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Remembering Isaac Boleslavsky

Remembering Isaac Boleslavsky

KingsBishop
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"Today in Chess History" brings us the birthdays of five grandmasters:

  1. Issac Boleslavsky of the Soviet Union, born 1919, GM 1950, Died 2/15/1977.
  2. Radoslav Simic of Serbia, born 1948, GM 1984.
  3. Attila Grószpéter of Hungary, born 1960, GM 1986.
  4. Klaus Bischoff of Germany, born 1961, GM 1990.
  5. Radosław Jedynak of Poland, born 1982, GM 2006.

Isaac Yefremovich Boleslavsky was born in Zolotonosha, on the 9th day of June 1919, and he taught himself chess at age nine. In 1933, he became schoolboy champion of Dnipropetrovsk. Three years later, he won third prize in the 1936 USSR All-Union Junior Championship, held in Leningrad.

In 1938, at nineteen, Boleslavsky won the Ukrainian Championship; the following year, he won the Ukraine SSR championship, qualified to play in the USSR Chess Championship at the age of 20, and gained his national chess master title. (He earned a degreein philology at Sverdlovsk University). At the end of 1940 he won the Ukrainian Championship for the third consecutive year.

In 1946, his daughter Tatiana was born; she later married David Bronstein. Boleslavsky and Bronstein had become friends in the late 1930s, and remained so throughout their lives. In 1950 Boleslavsky was one of the inaugural recipients of the International Grandmaster title from FIDE.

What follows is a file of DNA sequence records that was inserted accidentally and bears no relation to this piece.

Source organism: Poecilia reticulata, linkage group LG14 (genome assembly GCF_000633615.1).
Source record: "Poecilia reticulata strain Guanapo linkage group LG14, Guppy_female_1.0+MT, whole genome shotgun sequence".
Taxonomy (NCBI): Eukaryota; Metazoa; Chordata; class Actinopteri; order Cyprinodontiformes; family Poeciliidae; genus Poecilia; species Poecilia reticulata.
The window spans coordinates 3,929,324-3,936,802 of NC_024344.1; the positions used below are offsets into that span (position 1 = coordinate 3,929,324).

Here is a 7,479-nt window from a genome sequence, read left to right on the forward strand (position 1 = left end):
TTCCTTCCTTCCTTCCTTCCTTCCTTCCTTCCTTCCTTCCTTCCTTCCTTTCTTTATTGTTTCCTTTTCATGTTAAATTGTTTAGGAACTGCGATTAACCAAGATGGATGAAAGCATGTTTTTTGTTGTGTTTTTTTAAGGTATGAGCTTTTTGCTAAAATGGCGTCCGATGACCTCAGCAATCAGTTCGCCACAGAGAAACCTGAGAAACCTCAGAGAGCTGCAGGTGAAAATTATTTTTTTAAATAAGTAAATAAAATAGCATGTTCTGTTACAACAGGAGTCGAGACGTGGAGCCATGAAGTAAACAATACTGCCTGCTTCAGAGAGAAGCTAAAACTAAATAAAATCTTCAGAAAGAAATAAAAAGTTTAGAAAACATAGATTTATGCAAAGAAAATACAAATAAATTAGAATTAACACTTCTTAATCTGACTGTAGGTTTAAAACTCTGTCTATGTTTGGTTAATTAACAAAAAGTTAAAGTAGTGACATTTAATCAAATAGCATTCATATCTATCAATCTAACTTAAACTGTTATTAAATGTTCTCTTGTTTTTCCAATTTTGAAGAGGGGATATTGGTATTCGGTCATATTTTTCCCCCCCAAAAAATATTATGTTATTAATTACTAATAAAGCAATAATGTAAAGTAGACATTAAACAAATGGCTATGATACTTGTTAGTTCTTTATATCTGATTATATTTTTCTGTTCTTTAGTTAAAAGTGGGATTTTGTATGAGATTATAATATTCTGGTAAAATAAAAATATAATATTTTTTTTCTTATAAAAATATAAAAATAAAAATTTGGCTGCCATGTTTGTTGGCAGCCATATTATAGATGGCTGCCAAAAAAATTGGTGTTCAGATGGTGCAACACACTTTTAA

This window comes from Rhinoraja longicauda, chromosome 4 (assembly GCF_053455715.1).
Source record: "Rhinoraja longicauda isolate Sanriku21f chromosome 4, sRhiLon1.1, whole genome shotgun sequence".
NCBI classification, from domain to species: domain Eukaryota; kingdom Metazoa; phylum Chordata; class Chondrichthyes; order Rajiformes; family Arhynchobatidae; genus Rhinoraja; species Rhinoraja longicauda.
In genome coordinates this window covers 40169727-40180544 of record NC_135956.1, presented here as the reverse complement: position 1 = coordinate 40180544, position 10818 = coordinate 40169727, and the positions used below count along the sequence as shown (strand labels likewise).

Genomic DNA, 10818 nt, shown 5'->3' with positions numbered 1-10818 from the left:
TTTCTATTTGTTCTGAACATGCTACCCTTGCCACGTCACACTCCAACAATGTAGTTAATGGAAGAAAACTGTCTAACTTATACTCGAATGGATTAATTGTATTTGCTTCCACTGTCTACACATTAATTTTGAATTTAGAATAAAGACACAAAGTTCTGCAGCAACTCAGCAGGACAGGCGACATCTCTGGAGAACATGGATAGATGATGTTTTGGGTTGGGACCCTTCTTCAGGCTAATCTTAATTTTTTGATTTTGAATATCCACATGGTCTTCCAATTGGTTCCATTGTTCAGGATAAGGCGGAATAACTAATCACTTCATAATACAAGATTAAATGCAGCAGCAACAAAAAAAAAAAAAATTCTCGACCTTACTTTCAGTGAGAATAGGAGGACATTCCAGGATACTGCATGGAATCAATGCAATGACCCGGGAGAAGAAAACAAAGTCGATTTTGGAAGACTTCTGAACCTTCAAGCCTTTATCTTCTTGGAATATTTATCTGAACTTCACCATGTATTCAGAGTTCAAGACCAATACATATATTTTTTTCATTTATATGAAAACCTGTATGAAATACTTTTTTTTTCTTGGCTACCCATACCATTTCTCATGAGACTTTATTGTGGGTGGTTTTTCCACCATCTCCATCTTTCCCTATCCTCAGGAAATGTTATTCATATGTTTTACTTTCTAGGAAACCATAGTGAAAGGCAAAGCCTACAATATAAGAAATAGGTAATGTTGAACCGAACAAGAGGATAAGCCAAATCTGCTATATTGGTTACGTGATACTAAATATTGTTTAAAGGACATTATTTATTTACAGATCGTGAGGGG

In 1951, Boleslavsky was Bronstein's second during his match with Botvinnik for the world championship, which wound up drawn after 24 games. In 1952, he scored 7 out of 8 at the Helsinki Olympiad, helping the Soviet team to the gold medals. This was the only Olympiad he would play in his career, but he attended several others to provide support for the Soviet team.

In 1951 Boleslavsky moved to Minsk and that same year became the champion of this city (he repeated his victory in 1953/54). He won the Belarusian Championship in 1952 (joint) and 1964.

Boleslavsky (2nd from left) at the 1953 Candidates Tournament.

In 1961, he took first place at an international tournament in Debrecen. He was world champion Tigran Petrosian's assistant from 1963 to 1969.

In 1968 he captained the USSR students' team, which won the World Championship at Ybbs. His last tournament appearance was in Minsk in 1971, at age 52. Boleslavsky was the chief trainer of the USSR Chess Federation in the 1960s, and he remained until his death a very well respected analyst and chess writer, particularly in opening theory.

He died in Minsk on February 15, 1977, at the age of 57, after falling on an icy sidewalk, fracturing his hip and contracting a fatal infection while in hospital.